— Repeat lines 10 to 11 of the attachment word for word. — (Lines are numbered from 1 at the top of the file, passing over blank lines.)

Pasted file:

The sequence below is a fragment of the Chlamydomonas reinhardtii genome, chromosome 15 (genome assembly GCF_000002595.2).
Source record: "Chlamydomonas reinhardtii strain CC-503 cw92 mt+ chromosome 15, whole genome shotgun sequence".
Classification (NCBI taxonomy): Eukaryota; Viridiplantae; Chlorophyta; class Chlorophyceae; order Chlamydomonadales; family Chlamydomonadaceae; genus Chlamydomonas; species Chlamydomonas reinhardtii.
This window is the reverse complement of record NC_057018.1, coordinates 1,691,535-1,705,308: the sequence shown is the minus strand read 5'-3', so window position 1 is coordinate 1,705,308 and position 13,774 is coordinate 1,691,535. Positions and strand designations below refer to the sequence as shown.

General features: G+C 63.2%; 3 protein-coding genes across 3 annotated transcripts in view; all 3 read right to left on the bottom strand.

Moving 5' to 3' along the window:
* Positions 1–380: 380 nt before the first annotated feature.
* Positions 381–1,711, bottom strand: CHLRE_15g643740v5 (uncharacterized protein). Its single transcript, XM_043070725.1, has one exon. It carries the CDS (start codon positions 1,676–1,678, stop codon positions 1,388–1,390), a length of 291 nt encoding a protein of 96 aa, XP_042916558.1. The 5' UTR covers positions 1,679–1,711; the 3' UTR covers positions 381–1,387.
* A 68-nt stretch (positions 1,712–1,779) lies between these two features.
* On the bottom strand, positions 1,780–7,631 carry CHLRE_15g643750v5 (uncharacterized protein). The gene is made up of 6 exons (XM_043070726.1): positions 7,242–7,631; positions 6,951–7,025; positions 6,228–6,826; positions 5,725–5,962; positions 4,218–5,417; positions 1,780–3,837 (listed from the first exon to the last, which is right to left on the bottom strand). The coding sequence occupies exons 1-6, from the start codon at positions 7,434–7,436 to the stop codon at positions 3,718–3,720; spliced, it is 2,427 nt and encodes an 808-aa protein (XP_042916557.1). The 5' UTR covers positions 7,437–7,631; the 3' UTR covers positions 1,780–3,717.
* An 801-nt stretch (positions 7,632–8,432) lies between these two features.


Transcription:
* On the bottom strand, positions 1,780–7,631 carry CHLRE_15g643750v5 (uncharacterized protein). The gene is made up of 6 exons (XM_043070726.1): positions 7,242–7,631; positions 6,951–7,025; positions 6,228–6,826; positions 5,725–5,962; positions 4,218–5,417; positions 1,780–3,837 (listed from the first exon to the last, which is right to left on the bottom strand). The coding sequence occupies exons 1-6, from the start codon at positions 7,434–7,436 to the stop codon at positions 3,718–3,720; spliced, it is 2,427 nt and encodes an 808-aa protein (XP_042916557.1). The 5' UTR covers positions 7,437–7,631; the 3' UTR covers positions 1,780–3,717.
* An 801-nt stretch (positions 7,632–8,432) lies between these two features.